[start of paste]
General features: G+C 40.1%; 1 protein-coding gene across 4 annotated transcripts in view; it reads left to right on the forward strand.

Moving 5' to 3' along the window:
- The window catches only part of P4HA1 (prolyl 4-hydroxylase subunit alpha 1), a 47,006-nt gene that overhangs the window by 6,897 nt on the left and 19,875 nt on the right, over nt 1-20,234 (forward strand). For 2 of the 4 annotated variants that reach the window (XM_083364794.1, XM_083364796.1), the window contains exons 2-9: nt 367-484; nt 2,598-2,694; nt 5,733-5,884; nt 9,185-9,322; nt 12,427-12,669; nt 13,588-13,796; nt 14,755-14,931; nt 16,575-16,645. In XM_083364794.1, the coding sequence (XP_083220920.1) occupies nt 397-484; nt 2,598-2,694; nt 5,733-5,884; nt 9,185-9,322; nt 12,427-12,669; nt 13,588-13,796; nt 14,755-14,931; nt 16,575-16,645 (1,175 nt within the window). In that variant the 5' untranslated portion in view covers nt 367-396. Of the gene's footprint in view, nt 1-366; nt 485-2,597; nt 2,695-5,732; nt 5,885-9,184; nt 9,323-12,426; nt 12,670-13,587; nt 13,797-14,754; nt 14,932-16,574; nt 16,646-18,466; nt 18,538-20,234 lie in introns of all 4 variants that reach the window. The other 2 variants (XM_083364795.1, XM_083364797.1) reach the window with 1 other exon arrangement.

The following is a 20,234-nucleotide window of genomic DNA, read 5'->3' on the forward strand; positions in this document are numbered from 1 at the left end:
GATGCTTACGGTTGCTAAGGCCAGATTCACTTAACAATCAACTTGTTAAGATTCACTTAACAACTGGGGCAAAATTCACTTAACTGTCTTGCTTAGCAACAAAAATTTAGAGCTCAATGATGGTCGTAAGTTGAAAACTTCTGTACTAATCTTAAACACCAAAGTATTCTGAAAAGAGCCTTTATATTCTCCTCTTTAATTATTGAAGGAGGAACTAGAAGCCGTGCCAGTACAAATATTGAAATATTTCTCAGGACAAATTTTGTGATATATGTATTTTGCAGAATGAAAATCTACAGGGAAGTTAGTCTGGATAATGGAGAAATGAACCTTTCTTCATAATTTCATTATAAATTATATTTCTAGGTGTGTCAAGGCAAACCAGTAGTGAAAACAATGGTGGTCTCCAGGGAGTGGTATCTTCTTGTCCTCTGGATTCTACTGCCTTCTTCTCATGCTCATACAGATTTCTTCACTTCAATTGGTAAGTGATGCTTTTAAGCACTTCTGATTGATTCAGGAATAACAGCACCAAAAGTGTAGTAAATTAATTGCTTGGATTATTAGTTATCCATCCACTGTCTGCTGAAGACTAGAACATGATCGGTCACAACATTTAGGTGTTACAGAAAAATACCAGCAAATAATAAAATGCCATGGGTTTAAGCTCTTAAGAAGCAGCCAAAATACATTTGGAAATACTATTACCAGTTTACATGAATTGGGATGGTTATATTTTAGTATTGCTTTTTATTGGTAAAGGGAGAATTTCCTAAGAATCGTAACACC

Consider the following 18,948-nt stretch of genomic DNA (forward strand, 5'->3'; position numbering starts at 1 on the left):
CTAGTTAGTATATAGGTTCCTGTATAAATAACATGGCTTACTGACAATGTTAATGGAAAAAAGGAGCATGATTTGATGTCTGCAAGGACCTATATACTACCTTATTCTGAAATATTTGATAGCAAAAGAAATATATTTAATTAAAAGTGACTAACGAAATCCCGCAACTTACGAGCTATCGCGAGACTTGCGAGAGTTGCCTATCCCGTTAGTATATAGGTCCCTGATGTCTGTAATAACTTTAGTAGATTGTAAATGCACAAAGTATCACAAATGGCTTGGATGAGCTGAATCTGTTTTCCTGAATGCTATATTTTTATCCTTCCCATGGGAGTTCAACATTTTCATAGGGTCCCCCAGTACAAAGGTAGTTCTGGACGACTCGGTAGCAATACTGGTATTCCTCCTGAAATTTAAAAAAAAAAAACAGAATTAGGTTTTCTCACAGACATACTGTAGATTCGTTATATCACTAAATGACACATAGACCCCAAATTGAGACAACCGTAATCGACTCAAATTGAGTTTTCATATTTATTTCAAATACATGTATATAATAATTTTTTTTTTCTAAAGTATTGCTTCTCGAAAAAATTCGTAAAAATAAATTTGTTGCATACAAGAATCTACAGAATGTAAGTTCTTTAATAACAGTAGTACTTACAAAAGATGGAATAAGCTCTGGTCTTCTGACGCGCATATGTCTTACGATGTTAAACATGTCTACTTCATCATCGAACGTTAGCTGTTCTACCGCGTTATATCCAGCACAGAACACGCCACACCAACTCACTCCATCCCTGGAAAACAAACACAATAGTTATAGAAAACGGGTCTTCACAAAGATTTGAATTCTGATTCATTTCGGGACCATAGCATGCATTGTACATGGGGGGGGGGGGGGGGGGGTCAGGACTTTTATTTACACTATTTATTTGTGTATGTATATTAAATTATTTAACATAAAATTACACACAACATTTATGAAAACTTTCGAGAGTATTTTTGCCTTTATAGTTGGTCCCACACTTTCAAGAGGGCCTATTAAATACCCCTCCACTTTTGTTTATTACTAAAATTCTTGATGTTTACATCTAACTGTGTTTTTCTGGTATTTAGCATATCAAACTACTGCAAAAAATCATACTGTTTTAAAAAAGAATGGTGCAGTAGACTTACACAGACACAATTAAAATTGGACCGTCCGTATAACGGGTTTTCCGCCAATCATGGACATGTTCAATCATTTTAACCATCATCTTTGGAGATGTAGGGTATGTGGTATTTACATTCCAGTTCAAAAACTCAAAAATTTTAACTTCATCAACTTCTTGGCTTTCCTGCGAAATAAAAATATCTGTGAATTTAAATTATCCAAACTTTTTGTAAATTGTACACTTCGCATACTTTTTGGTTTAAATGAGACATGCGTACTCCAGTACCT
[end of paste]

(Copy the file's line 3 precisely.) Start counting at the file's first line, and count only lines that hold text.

- The window catches only part of P4HA1 (prolyl 4-hydroxylase subunit alpha 1), a 47,006-nt gene that overhangs the window by 6,897 nt on the left and 19,875 nt on the right, over nt 1-20,234 (forward strand). For 2 of the 4 annotated variants that reach the window (XM_083364794.1, XM_083364796.1), the window contains exons 2-9: nt 367-484; nt 2,598-2,694; nt 5,733-5,884; nt 9,185-9,322; nt 12,427-12,669; nt 13,588-13,796; nt 14,755-14,931; nt 16,575-16,645. In XM_083364794.1, the coding sequence (XP_083220920.1) occupies nt 397-484; nt 2,598-2,694; nt 5,733-5,884; nt 9,185-9,322; nt 12,427-12,669; nt 13,588-13,796; nt 14,755-14,931; nt 16,575-16,645 (1,175 nt within the window). In that variant the 5' untranslated portion in view covers nt 367-396. Of the gene's footprint in view, nt 1-366; nt 485-2,597; nt 2,695-5,732; nt 5,885-9,184; nt 9,323-12,426; nt 12,670-13,587; nt 13,797-14,754; nt 14,932-16,574; nt 16,646-18,466; nt 18,538-20,234 lie in introns of all 4 variants that reach the window. The other 2 variants (XM_083364795.1, XM_083364797.1) reach the window with 1 other exon arrangement.